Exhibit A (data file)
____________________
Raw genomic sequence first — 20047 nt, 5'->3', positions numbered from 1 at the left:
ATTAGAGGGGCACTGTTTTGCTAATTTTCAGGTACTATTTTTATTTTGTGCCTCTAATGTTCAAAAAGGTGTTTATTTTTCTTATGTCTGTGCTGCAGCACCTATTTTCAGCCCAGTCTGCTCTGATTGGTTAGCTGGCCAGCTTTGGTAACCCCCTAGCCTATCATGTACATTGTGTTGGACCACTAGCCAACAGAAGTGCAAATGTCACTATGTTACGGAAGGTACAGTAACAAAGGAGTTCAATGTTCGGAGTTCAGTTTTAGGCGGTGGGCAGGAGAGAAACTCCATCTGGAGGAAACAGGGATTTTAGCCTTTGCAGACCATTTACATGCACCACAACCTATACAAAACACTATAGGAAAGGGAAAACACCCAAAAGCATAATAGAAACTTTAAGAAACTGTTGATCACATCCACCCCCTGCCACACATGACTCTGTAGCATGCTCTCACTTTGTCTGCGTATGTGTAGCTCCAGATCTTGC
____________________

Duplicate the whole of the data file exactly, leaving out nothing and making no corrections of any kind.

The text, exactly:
Raw genomic sequence first — 20047 nt, 5'->3', positions numbered from 1 at the left:
ATTAGAGGGGCACTGTTTTGCTAATTTTCAGGTACTATTTTTATTTTGTGCCTCTAATGTTCAAAAAGGTGTTTATTTTTCTTATGTCTGTGCTGCAGCACCTATTTTCAGCCCAGTCTGCTCTGATTGGTTAGCTGGCCAGCTTTGGTAACCCCCTAGCCTATCATGTACATTGTGTTGGACCACTAGCCAACAGAAGTGCAAATGTCACTATGTTACGGAAGGTACAGTAACAAAGGAGTTCAATGTTCGGAGTTCAGTTTTAGGCGGTGGGCAGGAGAGAAACTCCATCTGGAGGAAACAGGGATTTTAGCCTTTGCAGACCATTTACATGCACCACAACCTATACAAAACACTATAGGAAAGGGAAAACACCCAAAAGCATAATAGAAACTTTAAGAAACTGTTGATCACATCCACCCCCTGCCACACATGACTCTGTAGCATGCTCTCACTTTGTCTGCGTATGTGTAGCTCCAGATCTTGC